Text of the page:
COVID-19 recovery must promote inclusive societies, OSCE parliamentarians say on Human Rights Day

Third committee officers 101220Kyriakos Hadjiyianni, Michael Georg Link and Kari HenriksenCOPENHAGEN, 10 December 2020 – At the close of a year defined by a global pandemic that has killed more than 1.5 million people worldwide, devastated economies and uprooted daily life for billions, the leaders of the OSCE Parliamentary Assembly’s human rights and humanitarian committee today called for ensuring that recovery efforts focus on protecting the most vulnerable. Prioritizing an inclusive approach to the COVID-19 recovery is vital to ensure greater enjoyment of human rights, particularly for those suffering from extreme poverty and food insecurity, the parliamentarians said in a joint statement.

“As we celebrate Human Rights Day, we are reminded that inequalities continue to exclude many from their enjoyment of basic rights,” said Kyriakos Hadjiyianni (Cyprus), Michael Link (Germany), and Kari Henriksen (Norway). “It is therefore fitting that today is also the day that the Nobel Peace Prize is awarded to the UN’s World Food Programme for its vital work in feeding the world’s most vulnerable people – those living in conflict zones, refugee camps and people suffering conditions of extreme poverty. Human rights must be protected for every human being, and so today we honour all those fighting for freedoms of speech and conscience and freedom from fear and want. As the work of recovery from the COVID-19 pandemic begins, ensuring a truly inclusive approach to human rights promotion and humanitarian support is a challenge we must all rise to meet.”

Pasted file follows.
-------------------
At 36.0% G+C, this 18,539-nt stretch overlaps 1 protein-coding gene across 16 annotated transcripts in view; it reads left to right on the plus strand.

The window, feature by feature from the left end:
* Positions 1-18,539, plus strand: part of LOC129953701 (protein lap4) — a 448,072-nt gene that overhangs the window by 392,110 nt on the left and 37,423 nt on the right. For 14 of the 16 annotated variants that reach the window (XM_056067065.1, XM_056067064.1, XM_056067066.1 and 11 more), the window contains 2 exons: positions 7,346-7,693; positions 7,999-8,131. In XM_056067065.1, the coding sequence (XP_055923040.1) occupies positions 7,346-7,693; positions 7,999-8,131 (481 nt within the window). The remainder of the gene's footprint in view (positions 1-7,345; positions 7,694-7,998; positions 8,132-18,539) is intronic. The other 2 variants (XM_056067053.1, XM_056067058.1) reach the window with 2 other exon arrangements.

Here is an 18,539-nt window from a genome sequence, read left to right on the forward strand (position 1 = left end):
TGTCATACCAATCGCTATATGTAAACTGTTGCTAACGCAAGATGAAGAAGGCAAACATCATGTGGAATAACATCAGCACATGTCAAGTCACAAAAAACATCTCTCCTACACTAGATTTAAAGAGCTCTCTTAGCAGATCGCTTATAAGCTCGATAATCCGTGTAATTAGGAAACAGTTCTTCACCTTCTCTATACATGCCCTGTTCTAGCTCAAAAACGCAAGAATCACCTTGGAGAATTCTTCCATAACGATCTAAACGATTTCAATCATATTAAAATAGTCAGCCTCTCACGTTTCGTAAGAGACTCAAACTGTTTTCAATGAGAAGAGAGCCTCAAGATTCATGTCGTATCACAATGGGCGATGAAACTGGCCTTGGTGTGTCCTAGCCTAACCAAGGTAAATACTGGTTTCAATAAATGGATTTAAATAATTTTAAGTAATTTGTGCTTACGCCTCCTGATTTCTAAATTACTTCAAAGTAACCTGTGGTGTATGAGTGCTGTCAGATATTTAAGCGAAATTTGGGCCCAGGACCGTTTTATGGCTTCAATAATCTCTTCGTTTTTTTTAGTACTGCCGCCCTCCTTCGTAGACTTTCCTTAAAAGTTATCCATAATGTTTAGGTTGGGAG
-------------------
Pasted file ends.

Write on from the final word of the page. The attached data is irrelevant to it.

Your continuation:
This year’s Human Rights Day is being held under the theme “Recover Better - Stand Up for Human Rights,” and is focused on promoting equal opportunities for all, addressing the failures exposed by COVID-19, and applying human rights standards to resolve inequalities, exclusion and discrimination.

Hadjiyianni, Link and Henriksen are the Chair, Vice-Chair and Rapporteur, respectively, of the General Committee on Democracy, Human Rights and Humanitarian Questions. They recalled that on 12 November, David Beasley, Executive Director of the UN World Food Programme, addressed the OSCE PA’s Standing Committee of heads of delegations, warning that 2021 could be a catastrophic year for food security if appropriate resources are not dedicated to the effort, highlighting the possibility of increased famine and mass migration.



Nat Parry

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